freelance journalist, print journalist, online journalist, copywriter, content editor, freelance editor, health and lifestyle, blogger Bad dreams – a sign something's wrong with your heath? | Christine Morgan - Journalist
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The Mail on Sunday‘s Roger Dobson has brought an interesting story to my attention today. It’s a report about a study from researchers from the Chinese University of Hong Kong and published in the journal Sleep. And it says that people who have frequent nightmares (just 5.1 percent of us have one once a week, apparently – compared with the 85 percent of adults who only have one nightmare a year) are more likely to have health problems such as insomnia and mental health problems such as mood disorders.

Not just that, but the study suggests women are more likely to suffer from frequent bad dreams than men (6.2 percent of women have regular nightmares compared to 3.8 percent of men), as are people on low incomes, people who suffer from insomnia and ‘sleep-disordered breathing symptoms’ (by which I assume they mean things like sleep apnea), as well as those who suffer from ‘sleep-related daytime consequences’ (and again, I assume this means things like feeling sleep during the day or having trouble getting up in the morning).

In fact, they state that if you suffer from frequent nightmares, you are almost six times as likely to have a psychiatric disorder than someone who doesn’t have bad dreams. AND people who have regular nightmares are more neurotic too. Yikes.

This was something I hadn’t come across before, so I did a swift bit of research (okay, I admit, a bit of googling) to see what else was out there in terms of nightmares being associated with health problems. And there doesn’t seem to be much – but here goes:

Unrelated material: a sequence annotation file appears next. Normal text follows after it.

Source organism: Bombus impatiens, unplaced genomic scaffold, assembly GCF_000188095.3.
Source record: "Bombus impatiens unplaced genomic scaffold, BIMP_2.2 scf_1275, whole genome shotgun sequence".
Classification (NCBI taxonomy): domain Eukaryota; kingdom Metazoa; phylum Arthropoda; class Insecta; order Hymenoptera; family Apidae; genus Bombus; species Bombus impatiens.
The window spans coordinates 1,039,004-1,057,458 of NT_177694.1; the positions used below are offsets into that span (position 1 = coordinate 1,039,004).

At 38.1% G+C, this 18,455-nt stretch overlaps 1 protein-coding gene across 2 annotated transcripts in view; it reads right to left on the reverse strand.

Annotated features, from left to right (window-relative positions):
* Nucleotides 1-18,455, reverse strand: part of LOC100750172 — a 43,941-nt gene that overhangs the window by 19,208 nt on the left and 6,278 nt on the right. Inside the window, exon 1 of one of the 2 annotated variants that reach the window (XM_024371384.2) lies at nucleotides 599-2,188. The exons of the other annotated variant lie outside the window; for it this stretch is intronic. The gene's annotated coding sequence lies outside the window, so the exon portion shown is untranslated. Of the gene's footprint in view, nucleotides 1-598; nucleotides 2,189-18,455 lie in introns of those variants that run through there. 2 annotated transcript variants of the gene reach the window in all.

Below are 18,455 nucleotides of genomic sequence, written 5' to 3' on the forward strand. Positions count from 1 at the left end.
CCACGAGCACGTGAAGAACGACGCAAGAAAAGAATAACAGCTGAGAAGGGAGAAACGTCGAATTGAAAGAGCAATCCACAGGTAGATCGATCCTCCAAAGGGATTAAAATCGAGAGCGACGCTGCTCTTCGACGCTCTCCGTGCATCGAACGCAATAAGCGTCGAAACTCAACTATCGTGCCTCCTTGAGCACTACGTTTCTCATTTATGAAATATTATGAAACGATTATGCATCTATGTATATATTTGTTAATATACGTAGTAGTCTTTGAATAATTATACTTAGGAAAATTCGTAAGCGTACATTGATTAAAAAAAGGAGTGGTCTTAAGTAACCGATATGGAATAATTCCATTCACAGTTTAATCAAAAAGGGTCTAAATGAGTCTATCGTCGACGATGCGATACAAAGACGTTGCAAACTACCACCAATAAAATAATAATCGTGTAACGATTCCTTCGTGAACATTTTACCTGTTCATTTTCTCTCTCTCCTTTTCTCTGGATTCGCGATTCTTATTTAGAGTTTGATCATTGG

• In an echo of the above just-published study, an Australian study, published in the journal Dreaming, dispelled the often-held belief that nightmares are the subconscious’s way of dealing with stress and other emotional problems. That’s because it found students who had bad dreams were more likely to be distressed about them and therefore more likely to suffer from general anxiety than others who slept without having nightmares.

• Bad dreams may be caused by going on the Atkins diet (or perhaps people who do Atkins are more susceptible to neuroticism in the first place? Sorry, Atkins lawyers, only joking). This was the result of a study carried out by University of Sydney researchers in 2006. Hmm, another good reason to eat carbs, if you ask me.
• Some drugs may cause nightmares – antidepressants, for instance, as well as barbiturates and narcotics, as well as the malaria drug Lariam. A 2008 study published in the journal Psychopharmacology discovered taking ketamine – an anaesthesia drug that’s also used recreationally on the club scene – produced more frequent and more unpleasant dreams (and from what I understand about it, taking ketamine can make you think you’re living in a nightmare – definitely a party drug to avoid).
• Of course there’s lots of stuff out there about eating too close to bedtime, or eating certain foods – cheese is a often-cited one, plus spicy foods – gives you bad dreams too. But I’m not too sure there’s much actual hard evidence on that subject.
I’m not sure what all that means for riskfactorphobes who are nightmare sufferers, all I can say is, sweet dreams (and hope for the best).